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My name is Ryley Williams.  I am a high school student and stroke survivor.  This is my story. 

On July 8, 2013 my life was forever changed when I collapsed during warm up exercises at sophomore football practice. I was rushed to the ER, and they quickly told my parents that I needed a higher level of care, so I was taken in a helicopter to Arkansas Children's Hospital in Little Rock, AR. In less than 4 hours of being admitted my parents were told that I had suffered multiple strokes in the left side of my brain. I could not speak or move the right side of my body. But they still did not know what caused the strokes. I was 15 years old, and in the best shape of my life, how could this happen to me?! 

Less than 48 hours later I was taken into emergency surgery to remove a portion of my skull to relieve the terrible swelling from the strokes. I am told, this saved my life. Immediately following the crainectomy, a transesophageal echocardiogram was performed and it was then that the vegetation like strands that had built up from an unknown (and never identified) bacterial infection was found, and I was officially diagnosed with negative culture endocarditis.

I was immediately started on several different strong antibiotics to fight the infection, so the next 6 weeks I had to carry around an IV for these medications.  I am told that I completely broke all expectations and predictions from the stroke damage and was moved out of PICU directly into the rehabilitation unit at Arkansas Children's Hospital. 

I was still getting my food thru a feeding tube in my nose, and couldn’t sit up or move on my own. There was speculation that I might only get part of my right side working again. 

But gradually and in leaps, I started fighting to get my life back, beginning with talking, swallowing, moving my arm and leg, and eventually sitting up and standing. After almost 3 weeks in rehab, I took my first steps with the help of a walking machine, and several physical therapists. The next move was a transfer to a residential rehabilitation hospital closer to home, and I immediately started physical, occupational and speech therapy on a daily routine. After another 3 weeks, I was able to come home.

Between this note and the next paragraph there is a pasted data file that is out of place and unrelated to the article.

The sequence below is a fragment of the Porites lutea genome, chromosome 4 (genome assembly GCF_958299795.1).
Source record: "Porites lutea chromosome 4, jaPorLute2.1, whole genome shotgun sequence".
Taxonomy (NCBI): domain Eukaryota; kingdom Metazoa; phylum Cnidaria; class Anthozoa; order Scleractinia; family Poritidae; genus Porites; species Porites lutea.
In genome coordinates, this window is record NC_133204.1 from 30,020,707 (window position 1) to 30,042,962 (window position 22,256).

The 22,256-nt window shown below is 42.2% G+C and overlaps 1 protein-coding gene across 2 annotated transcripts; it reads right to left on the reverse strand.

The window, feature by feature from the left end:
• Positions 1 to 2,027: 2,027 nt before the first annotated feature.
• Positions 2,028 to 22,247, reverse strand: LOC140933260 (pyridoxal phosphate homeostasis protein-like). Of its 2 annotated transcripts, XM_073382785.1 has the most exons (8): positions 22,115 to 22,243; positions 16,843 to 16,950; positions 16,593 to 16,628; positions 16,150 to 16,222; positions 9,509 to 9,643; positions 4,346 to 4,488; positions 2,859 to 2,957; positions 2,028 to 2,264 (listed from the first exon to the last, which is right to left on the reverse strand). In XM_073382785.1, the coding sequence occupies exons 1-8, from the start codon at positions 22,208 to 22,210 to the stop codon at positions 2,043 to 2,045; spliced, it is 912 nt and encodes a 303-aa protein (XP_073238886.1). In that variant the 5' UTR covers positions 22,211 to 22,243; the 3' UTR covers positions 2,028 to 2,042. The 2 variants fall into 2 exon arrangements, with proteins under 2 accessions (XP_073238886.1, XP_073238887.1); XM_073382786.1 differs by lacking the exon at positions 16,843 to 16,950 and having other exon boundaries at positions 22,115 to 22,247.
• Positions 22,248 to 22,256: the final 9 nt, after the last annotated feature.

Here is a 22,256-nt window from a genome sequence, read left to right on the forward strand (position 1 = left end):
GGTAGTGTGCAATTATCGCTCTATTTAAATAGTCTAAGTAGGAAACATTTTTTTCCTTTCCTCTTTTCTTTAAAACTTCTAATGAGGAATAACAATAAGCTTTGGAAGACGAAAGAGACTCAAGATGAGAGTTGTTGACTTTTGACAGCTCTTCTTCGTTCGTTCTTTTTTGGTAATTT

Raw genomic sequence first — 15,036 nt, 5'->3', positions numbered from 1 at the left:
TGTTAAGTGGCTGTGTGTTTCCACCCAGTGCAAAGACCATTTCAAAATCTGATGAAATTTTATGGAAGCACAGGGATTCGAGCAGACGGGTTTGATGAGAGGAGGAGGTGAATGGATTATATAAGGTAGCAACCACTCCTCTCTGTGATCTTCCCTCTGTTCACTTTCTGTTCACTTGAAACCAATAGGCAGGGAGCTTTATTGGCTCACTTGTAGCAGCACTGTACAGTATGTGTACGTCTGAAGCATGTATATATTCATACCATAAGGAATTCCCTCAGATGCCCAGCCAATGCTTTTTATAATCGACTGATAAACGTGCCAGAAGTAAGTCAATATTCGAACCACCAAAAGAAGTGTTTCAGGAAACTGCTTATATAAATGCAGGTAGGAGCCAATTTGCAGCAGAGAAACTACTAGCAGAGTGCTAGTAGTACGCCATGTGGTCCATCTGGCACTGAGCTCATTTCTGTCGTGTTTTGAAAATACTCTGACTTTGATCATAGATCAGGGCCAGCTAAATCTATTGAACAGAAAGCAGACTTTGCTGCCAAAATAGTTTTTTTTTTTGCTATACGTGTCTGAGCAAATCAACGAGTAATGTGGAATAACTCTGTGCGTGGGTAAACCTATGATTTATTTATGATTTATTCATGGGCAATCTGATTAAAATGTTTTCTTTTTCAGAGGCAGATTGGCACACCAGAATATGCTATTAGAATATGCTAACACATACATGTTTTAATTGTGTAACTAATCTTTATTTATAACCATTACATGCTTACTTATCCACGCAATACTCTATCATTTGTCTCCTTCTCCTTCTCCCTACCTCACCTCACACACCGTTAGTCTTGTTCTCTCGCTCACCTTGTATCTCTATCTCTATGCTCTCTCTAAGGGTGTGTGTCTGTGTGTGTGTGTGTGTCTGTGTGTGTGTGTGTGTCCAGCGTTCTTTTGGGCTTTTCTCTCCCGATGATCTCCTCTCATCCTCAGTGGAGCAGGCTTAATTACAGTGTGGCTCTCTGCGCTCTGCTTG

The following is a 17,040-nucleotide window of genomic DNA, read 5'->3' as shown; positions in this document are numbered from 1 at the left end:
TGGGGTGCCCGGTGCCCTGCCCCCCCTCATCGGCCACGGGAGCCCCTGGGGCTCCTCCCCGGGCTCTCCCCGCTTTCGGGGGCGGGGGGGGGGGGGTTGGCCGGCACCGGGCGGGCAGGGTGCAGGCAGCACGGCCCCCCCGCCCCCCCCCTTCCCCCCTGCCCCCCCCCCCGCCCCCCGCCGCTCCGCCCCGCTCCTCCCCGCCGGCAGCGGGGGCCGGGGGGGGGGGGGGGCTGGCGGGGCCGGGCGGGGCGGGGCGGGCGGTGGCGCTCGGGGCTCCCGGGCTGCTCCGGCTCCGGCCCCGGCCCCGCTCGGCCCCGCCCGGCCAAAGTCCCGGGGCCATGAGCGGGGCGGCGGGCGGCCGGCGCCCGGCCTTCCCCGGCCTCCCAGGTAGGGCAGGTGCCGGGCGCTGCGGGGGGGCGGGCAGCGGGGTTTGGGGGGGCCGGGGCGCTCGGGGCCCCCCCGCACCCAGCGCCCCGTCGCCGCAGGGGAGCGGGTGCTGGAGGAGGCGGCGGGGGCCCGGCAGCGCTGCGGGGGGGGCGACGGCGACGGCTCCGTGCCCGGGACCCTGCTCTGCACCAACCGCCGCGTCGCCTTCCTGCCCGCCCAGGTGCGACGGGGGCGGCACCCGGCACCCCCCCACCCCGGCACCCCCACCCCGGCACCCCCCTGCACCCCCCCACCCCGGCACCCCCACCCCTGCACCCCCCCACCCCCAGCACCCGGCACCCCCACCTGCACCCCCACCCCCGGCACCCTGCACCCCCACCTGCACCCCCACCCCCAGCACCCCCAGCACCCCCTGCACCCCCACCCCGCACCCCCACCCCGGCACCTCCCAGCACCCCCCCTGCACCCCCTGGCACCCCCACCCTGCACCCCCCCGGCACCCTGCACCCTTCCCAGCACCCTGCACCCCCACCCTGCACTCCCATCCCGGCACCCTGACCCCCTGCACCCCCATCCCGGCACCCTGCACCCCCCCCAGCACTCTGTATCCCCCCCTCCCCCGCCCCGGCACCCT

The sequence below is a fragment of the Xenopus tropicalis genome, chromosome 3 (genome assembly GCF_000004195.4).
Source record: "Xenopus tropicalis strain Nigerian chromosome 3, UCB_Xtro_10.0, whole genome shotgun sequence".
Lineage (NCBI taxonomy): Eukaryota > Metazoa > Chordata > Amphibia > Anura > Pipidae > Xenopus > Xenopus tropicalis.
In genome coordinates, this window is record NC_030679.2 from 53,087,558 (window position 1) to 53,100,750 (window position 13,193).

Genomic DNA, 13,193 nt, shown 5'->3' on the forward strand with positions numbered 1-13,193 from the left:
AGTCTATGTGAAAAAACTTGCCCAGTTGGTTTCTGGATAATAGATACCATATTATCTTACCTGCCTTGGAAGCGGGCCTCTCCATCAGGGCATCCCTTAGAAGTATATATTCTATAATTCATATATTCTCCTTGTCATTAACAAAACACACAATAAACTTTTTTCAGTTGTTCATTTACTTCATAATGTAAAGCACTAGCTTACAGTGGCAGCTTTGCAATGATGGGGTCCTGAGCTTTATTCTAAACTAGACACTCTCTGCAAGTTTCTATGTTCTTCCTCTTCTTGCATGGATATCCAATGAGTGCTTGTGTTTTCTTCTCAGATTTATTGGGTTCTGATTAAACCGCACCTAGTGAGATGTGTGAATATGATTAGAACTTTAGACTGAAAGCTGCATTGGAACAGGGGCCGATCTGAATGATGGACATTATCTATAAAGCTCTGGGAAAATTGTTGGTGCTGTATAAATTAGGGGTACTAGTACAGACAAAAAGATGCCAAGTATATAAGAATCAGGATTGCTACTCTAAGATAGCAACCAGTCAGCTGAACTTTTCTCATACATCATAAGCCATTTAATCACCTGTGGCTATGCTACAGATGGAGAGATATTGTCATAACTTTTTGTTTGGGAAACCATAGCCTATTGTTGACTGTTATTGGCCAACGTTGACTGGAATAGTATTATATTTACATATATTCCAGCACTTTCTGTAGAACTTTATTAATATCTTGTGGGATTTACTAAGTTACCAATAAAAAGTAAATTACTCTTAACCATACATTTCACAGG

Altogether the total amount of time spent in the hospitals was 7.5 weeks. It was during this time that my neurosurgeon broke it to me that I would never play football again, or any other contact sport, this was devastating to me. In November of 2013, I went back to ACH for my final surgery that replaced the missing piece of skull with a prosthetic piece.

Once again I fought against the odds, and went home after only 2 days, and never lost any of my progress. In January, I went back to school with a shortened schedule, and daily PT/OT/Speech therapies, as well as trying out my new role as a student athletic trainer.

It has been a year since my stroke, and it’s been a very tough journey, not just physically, but mentally hard to accept my new limitations and lifestyle. I want to tell other stroke survivors to not give up, even a tiny progress is progress, and it’s further than you were a week ago.